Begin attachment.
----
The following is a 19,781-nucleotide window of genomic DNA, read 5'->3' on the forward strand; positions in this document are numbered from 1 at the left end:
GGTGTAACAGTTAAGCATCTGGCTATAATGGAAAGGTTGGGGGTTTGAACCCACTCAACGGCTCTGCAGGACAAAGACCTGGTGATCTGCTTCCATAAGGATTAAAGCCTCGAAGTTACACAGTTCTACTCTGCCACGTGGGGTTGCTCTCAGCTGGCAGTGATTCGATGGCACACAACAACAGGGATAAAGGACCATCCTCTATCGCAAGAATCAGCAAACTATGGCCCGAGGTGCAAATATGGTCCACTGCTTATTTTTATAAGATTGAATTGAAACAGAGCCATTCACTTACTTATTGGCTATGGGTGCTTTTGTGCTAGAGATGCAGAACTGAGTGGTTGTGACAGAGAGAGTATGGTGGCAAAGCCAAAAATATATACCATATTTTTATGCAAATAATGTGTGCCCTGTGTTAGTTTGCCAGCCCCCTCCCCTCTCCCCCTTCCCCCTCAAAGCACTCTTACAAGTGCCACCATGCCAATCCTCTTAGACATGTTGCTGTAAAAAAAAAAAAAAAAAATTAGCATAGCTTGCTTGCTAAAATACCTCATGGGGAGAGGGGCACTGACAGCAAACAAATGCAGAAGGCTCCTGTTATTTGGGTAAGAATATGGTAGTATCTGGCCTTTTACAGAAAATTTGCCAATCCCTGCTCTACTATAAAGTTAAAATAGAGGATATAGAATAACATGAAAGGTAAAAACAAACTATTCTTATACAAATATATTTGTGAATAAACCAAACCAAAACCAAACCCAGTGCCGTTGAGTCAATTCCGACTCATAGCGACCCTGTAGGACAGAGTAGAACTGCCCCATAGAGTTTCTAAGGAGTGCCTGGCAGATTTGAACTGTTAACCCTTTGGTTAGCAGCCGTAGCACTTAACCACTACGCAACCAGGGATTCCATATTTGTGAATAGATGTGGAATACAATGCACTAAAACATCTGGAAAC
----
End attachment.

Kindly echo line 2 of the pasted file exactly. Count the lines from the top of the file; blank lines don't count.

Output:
GGTGTAACAGTTAAGCATCTGGCTATAATGGAAAGGTTGGGGGTTTGAACCCACTCAACGGCTCTGCAGGACAAAGACCTGGTGATCTGCTTCCATAAGGATTAAAGCCTCGAAGTTACACAGTTCTACTCTGCCACGTGGGGTTGCTCTCAGCTGGCAGTGATTCGATGGCACACAACAACAGGGATAAAGGACCATCCTCTATCGCAAGAATCAGCAAACTATGGCCCGAGGTGCAAATATGGTCCACTGCTTATTTTTATAAGATTGAATTGAAACAGAGCCATTCACTTACTTATTGGCTATGGGTGCTTTTGTGCTAGAGATGCAGAACTGAGTGGTTGTGACAGAGAGAGTATGGTGGCAAAGCCAAAAATATATACCATATTTTTATGCAAATAATGTGTGCCCTGTGTTAGTTTGCCAGCCCCCTCCCCTCTCCCCCTTCCCCCTCAAAGCACTCTTACAAGTGCCACCATGCCAATCCTCTTAGACATGTTGCTGTAAAAAAAAAAAAAAAAAATTAGCATAGCTTGCTTGCTAAAATACCTCATGGGGAGAGGGGCACTGACAGCAAACAAATGCAGAAGGCTCCTGTTATTTGGGTAAGAATATGGTAGTATCTGGCCTTTTACAGAAAATTTGCCAATCCCTGCTCTACTATAAAGTTAAAATAGAGGATATAGAATAACATGAAAGGTAAAAACAAACTATTCTTATACAAATATATTTGTGAATAAACCAAACCAAAACCAAACCCAGTGCCGTTGAGTCAATTCCGACTCATAGCGACCCTGTAGGACAGAGTAGAACTGCCCCATAGAGTTTCTAAGGAGTGCCTGGCAGATTTGAACTGTTAACCCTTTGGTTAGCAGCCGTAGCACTTAACCACTACGCAACCAGGGATTCCATATTTGTGAATAGATGTGGAATACAATGCACTAAAACATCTGGAAAC